Implementation of a Multimodal Multicentre Hand Hygiene Study: Evidence From Bangladesh Hospitals

  •  Lutfe Ara    
  •  Monisha Datta Trisha    
  •  Md. Ehsanul Haque Tamal    
  •  Noor Kutubul Alam Siddiquee    
  •  SM Niaz Mowla    
  •  Fahima Hossain    
  •  Tarannum Rahman    
  •  Md. Shafiqul Alam Sarker    
  •  Md. Nur Haque Alam    


INTRODUCTION: Hand hygiene (HH), one of the most important preventive measures of Healthcare-associated infections (HCAIs), is often neglected by healthcare workers (HCWs) in low and middle-income countries (LMICs).

PURPOSE: The purpose of the study is to assess the role of a multimodal intervention (MMI) for enhancing hand hygiene compliance (HHC) of HCWs in a resource-limited setting.

METHODOLOGY: A pretest-posttest quasi-experimental study was conducted in five hospitals of Bangladesh where 984 HCWs (342 physicians and 642 nurses) were selected purposively. Using a structured checklist, a direct observational assessment was carried out on HCWs’ HHC both before and after the intervention. The MMI provided to HCWs comprised of: (i) system change, (ii) educational intervention, (iii) visual reminders, (iv) monitoring and performance feedback and (v) formation of infection control committees.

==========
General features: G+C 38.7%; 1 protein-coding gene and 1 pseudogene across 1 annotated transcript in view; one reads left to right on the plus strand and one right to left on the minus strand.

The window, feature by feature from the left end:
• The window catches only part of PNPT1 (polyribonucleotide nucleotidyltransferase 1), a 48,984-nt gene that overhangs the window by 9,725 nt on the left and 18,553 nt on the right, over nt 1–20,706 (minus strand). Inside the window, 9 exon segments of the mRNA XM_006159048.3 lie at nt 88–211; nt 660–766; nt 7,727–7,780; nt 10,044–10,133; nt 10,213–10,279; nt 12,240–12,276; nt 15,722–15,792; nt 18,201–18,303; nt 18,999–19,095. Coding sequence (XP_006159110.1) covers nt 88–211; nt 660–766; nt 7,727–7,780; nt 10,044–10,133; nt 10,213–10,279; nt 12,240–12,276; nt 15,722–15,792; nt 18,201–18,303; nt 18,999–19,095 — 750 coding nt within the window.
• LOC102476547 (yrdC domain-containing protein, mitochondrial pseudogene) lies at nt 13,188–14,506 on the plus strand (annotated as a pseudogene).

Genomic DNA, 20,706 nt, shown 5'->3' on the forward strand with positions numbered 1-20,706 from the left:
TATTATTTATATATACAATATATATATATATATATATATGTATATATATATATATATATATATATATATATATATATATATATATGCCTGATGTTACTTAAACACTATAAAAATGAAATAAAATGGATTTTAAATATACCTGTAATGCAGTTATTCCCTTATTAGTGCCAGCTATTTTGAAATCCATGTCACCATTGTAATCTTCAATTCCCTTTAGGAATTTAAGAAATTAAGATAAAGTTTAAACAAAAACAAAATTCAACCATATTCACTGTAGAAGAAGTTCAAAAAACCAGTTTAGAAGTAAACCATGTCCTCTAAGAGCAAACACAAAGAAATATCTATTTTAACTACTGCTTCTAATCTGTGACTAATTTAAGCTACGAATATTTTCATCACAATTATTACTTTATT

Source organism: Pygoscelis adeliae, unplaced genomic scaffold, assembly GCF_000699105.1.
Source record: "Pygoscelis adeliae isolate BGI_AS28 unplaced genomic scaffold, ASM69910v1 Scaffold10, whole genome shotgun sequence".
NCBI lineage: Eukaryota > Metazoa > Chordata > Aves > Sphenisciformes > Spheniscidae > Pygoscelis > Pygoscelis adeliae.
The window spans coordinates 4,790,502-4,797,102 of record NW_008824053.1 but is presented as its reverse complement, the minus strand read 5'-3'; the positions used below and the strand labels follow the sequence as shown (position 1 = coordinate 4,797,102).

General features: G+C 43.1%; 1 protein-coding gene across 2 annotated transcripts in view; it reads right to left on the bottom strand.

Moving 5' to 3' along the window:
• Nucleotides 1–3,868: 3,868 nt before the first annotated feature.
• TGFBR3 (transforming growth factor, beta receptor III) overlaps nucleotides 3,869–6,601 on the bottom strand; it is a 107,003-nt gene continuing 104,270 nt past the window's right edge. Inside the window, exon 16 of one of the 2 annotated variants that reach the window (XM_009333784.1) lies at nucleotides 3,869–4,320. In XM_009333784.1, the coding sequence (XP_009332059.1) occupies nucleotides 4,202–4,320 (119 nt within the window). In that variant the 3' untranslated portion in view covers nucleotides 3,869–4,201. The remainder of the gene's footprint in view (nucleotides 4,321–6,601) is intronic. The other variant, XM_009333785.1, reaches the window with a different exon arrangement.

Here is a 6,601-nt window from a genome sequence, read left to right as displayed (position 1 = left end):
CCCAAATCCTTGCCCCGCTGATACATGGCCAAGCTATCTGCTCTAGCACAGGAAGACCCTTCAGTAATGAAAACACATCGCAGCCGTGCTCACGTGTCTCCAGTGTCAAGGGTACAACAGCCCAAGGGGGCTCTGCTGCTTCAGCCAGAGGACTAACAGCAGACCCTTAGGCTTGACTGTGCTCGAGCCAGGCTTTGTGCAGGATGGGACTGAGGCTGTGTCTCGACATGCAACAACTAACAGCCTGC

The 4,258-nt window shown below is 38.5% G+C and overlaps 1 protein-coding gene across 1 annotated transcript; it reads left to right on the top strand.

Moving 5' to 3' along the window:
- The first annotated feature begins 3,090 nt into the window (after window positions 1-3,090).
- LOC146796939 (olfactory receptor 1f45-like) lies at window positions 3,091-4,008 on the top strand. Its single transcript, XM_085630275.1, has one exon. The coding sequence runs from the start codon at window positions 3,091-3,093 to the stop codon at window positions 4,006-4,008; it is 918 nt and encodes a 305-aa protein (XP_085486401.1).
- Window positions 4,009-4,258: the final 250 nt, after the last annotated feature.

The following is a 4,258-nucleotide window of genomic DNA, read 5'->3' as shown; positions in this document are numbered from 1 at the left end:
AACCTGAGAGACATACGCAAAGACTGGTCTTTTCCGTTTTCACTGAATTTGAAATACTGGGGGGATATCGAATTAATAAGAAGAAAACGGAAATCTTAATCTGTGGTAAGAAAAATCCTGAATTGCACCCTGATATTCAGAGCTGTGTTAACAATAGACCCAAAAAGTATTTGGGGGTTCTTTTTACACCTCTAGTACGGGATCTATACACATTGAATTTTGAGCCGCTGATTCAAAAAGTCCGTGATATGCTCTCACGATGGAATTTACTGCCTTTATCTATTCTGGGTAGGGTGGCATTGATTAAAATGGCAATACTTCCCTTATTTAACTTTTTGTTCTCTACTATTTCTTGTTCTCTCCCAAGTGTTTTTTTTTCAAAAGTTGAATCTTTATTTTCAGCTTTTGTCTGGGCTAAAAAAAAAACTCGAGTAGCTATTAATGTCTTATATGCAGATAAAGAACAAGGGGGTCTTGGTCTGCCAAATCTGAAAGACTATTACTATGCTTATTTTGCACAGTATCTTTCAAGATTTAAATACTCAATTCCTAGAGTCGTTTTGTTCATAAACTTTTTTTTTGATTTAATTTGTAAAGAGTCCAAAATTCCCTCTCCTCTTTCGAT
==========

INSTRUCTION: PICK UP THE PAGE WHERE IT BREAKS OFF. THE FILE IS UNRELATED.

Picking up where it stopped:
RESULTS: Following intervention, overall HH compliance before and after patient contact significantly increased (p<0.00) to 50.1% and 57.2% respectively across all hospitals, professional categories and activities. Nurses were more compliant to HH than physicians (OR = 1.1, 95% CI: 1.0-1.3, P < 0.01) after patient contacts. However, both groups showed equal HHC (OR = 1, CI: 0.9-1.1, P = 0.72) before patient contacts. HCWs of private hospitals were 1.5 times more compliant to HHC than that of public hospitals.

CONCLUSIONS: This study denotes that despite national policies on hand hygiene in Bangladesh, HCW’s compliance to HH is poor. Study findings also illustrate that a multimodal HH program resulted in significant improvement in HCWs’ HHC that deserves the potentials to assist the advancement of infection control practices targeting reduction of HCAIs.

This work is licensed under a Creative Commons Attribution 4.0 License.